The Assembly’s monthly literary column highlights all things books in the Old North State. Author Wiley Cash helms the newsletter, which includes older books with new relevance, new titles with timely appeal, reviews, author Q&As, and excerpts. You can sign up for the newsletter here.
This month’s book is Black Cloud Rising by David Wright Faladé.
In the fall of 1863, despite the Union Army’s success in conquering and maintaining control of tidewater Virginia and northeastern North Carolina, roving bands of Confederate sympathizers, bushwhackers, and Home Guard still bedeviled the American army.
Union forces had attempted to neutralize this threat in four previous forays, to no avail. It would take a homeopathic doctor turned general named Edward A. Wild, who’d lost his left arm earlier in the war, to lead a successful fifth attempt.
In the early pages of David Wright Faladé’s new historical novel Black Cloud Rising, Wild makes clear to his men that this attempt will be different: “Sometimes, in order to be right, one must be infernal, and this we will be!”
Black Cloud Rising is a fictionalized portrayal of what was the largest military operation executed by the Union Army’s African Brigade, a force composed entirely of formerly enslaved men. One of those soldiers, Sergeant Richard Etheridge, narrates Faladé’s novel. Etheridge was born and raised on Roanoke Island, the son of an enslaved woman and the white man who owned her.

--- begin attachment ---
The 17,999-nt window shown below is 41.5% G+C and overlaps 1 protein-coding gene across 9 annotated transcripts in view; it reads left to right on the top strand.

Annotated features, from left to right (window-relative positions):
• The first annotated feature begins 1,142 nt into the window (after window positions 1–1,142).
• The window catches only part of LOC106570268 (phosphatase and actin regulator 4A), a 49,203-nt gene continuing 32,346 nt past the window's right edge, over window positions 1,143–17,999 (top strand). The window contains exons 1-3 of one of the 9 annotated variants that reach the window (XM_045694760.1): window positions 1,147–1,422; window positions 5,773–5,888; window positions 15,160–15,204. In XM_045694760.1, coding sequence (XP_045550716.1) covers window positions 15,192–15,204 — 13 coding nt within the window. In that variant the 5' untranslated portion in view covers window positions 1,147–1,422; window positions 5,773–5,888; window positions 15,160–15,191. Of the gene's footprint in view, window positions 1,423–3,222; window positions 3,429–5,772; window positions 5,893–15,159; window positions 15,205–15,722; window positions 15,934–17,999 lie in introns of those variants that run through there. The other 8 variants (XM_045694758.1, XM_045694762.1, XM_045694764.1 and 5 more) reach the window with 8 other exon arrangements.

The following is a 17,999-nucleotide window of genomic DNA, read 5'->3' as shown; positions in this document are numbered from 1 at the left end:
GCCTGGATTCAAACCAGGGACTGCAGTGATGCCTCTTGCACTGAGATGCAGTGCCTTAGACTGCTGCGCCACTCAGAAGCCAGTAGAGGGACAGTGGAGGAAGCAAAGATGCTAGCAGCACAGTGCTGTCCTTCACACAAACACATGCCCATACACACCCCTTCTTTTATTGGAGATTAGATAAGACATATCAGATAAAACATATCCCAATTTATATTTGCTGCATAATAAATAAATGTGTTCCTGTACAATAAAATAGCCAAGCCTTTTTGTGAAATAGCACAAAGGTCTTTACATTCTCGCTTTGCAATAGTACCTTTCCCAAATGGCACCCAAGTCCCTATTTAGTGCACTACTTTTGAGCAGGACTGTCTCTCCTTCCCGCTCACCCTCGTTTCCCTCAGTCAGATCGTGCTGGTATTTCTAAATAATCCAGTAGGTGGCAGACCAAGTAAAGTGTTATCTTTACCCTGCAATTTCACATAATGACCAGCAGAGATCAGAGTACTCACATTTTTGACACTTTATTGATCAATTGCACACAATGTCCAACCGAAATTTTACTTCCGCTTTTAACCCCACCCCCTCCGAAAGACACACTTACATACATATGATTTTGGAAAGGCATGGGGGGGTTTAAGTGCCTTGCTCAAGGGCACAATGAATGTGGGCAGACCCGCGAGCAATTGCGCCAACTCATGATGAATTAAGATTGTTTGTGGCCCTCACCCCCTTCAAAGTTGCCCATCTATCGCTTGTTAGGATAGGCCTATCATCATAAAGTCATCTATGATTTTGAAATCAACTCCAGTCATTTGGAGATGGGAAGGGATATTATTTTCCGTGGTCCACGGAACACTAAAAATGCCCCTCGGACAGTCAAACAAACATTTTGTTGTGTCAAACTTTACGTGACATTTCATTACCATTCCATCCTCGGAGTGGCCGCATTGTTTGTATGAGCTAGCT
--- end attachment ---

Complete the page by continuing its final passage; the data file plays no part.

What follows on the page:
Faladé, who is from the Texas Panhandle, first learned of Etheridge’s story when he was a graduate student in the MFA program at Virginia Commonwealth University. He befriended a fellow graduate student named David Zoby, who grew up in Tidewater, Virginia. Zoby introduced Faladé to the history of the Pea Island Life-Saving Station, the first station manned by an all-Black crew, which Etheridge led after returning home from the Civil War.
When we first meet Etheridge in Black Cloud Rising, he is only 21; he’d joined the Union Army as soon as word of emancipation found him. Etheridge’s sober, careful narration shows the reader both the aforementioned infernal nature of the Civil War and the dizzying restructuring of society that followed.
After the brigade frees a group of enslaved people from a plantation, a woman Etheridge describes as “an old mammy, head wrapped in a red rag” is handed a whip, which she uses to flog her former owner. As a reader, it is hard not to take some measure of joy in the scene, but as a witness, Etheridge has a more moderate view, wondering if the punishment is justice or revenge.
Etheridge poses similar questions later in the novel, first after the hanging of Daniel Bright, a suspected guerrilla who could not produce enlistment papers to prove his formal standing as enemy combatant, and later when a Confederate sympathizer returns home after helping Etheridge and others locate a bushwhacker camp deep in the swamp, only to find his sons hanging from trees.
Etheridge’s narration made me think of the phenomenon of Germany’s “Zero Hour,” which came at midnight on May 8, 1945, and marked the end of the war in Europe and the beginning of a post-Nazi future. This moment, more psychological than chronological, was a line of demarcation that forced German citizens to see their country, the world, and themselves in a new way.